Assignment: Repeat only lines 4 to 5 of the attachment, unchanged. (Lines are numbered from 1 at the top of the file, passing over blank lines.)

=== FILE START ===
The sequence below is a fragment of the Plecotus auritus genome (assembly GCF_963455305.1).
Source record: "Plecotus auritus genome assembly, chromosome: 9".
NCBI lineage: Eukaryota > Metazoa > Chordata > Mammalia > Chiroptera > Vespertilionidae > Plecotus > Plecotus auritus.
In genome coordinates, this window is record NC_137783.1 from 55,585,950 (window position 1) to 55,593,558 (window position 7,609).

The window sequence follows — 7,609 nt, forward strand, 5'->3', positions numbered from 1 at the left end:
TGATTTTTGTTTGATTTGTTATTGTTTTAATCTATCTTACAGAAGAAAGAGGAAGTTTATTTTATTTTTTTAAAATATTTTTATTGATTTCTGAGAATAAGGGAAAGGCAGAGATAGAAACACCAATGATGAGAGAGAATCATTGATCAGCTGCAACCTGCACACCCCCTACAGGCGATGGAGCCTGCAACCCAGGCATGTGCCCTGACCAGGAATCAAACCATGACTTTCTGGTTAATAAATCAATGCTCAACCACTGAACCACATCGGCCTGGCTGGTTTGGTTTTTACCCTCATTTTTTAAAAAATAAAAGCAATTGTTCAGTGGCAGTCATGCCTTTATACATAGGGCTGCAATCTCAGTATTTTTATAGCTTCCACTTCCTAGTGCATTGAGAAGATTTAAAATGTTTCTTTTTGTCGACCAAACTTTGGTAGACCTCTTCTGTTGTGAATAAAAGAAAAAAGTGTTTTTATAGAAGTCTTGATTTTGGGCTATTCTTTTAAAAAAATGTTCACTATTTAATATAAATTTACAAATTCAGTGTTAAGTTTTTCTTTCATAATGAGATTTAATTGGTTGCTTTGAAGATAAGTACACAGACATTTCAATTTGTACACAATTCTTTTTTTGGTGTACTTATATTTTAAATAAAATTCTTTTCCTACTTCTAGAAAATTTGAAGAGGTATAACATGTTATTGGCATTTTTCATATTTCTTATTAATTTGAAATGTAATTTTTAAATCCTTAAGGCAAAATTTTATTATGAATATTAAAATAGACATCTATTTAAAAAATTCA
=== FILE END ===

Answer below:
In genome coordinates, this window is record NC_137783.1 from 55,585,950 (window position 1) to 55,593,558 (window position 7,609).

The window sequence follows — 7,609 nt, forward strand, 5'->3', positions numbered from 1 at the left end: